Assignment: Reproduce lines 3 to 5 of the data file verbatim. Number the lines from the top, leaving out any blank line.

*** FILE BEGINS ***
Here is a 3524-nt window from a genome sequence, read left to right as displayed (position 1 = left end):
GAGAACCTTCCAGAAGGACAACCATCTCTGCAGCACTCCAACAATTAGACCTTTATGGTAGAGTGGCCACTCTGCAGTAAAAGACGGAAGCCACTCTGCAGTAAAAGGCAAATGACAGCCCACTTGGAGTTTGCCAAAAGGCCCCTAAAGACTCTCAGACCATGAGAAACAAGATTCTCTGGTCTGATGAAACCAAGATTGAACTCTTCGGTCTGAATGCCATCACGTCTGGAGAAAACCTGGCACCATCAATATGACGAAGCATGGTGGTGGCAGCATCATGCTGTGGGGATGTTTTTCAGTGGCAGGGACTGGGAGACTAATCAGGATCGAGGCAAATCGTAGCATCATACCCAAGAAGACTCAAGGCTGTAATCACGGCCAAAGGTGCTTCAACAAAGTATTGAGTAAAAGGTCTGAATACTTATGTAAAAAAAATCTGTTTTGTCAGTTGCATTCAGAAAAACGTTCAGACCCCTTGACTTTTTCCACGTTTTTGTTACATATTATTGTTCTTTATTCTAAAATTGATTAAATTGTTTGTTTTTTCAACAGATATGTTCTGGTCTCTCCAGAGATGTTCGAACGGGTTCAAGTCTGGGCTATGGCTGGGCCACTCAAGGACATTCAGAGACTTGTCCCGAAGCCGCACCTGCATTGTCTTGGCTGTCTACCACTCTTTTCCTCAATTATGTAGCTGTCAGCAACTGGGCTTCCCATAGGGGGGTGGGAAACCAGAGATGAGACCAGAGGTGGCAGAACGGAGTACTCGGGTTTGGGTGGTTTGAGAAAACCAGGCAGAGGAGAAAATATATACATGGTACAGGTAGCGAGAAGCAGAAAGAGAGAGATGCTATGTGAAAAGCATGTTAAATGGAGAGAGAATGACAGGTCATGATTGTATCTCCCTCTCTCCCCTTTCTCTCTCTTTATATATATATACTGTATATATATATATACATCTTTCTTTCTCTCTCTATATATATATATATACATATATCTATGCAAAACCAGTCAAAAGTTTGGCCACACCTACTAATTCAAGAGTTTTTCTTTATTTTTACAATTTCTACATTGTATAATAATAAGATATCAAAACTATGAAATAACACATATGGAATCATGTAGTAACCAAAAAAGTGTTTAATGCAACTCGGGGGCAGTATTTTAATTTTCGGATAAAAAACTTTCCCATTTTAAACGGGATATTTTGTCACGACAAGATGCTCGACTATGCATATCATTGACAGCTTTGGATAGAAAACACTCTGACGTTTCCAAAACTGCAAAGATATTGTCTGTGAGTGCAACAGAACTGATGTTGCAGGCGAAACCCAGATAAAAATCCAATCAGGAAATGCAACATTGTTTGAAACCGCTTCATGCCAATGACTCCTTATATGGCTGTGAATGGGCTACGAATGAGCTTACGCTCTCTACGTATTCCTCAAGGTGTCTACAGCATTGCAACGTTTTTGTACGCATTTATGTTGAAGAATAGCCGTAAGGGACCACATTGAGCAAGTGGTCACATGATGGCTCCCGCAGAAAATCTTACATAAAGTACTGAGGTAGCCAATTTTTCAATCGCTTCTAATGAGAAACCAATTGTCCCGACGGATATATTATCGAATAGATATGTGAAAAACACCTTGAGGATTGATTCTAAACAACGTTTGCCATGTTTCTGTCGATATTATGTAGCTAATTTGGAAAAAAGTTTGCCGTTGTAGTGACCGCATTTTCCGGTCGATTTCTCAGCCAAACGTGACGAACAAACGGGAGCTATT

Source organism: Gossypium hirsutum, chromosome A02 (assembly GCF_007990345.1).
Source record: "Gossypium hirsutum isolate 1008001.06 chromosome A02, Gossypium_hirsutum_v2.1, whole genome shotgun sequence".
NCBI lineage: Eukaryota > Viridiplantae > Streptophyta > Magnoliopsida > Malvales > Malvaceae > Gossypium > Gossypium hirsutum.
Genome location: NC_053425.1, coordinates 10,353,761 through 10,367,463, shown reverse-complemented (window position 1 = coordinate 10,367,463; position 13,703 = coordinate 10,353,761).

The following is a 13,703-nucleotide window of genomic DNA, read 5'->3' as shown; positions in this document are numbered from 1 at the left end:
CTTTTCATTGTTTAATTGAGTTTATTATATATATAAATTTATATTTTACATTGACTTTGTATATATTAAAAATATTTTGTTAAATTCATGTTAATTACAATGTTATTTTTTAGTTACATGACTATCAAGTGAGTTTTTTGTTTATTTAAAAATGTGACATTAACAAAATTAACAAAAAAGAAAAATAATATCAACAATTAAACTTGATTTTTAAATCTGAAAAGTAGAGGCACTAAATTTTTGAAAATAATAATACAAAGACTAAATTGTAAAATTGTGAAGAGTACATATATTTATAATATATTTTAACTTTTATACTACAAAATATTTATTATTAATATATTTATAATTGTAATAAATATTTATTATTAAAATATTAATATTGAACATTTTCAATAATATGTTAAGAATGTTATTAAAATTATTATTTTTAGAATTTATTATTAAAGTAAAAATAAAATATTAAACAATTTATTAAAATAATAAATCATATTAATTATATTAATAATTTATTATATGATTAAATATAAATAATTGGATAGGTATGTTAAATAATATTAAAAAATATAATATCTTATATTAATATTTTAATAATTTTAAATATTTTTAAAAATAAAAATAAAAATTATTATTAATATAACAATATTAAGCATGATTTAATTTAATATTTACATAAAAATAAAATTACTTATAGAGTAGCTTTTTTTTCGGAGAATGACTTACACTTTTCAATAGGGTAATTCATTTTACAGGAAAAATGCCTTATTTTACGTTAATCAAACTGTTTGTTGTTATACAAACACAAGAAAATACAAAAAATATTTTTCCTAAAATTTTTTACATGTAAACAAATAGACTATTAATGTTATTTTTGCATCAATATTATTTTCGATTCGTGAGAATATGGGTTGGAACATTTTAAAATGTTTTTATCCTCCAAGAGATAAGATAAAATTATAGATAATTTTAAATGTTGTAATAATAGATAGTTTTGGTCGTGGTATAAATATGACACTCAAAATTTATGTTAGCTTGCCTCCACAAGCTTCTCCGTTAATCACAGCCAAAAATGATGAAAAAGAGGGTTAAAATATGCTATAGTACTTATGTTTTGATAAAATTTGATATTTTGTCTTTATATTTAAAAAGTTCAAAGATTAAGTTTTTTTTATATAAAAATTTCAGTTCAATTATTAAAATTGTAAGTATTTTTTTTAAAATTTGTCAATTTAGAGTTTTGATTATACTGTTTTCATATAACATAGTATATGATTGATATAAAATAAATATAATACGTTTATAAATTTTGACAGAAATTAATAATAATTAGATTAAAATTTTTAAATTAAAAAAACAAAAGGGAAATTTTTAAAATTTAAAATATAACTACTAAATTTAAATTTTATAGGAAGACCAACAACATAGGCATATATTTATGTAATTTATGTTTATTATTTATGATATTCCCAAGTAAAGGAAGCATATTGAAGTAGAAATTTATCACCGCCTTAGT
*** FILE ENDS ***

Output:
Source organism: Gossypium hirsutum, chromosome A02 (assembly GCF_007990345.1).
Source record: "Gossypium hirsutum isolate 1008001.06 chromosome A02, Gossypium_hirsutum_v2.1, whole genome shotgun sequence".
NCBI lineage: Eukaryota > Viridiplantae > Streptophyta > Magnoliopsida > Malvales > Malvaceae > Gossypium > Gossypium hirsutum.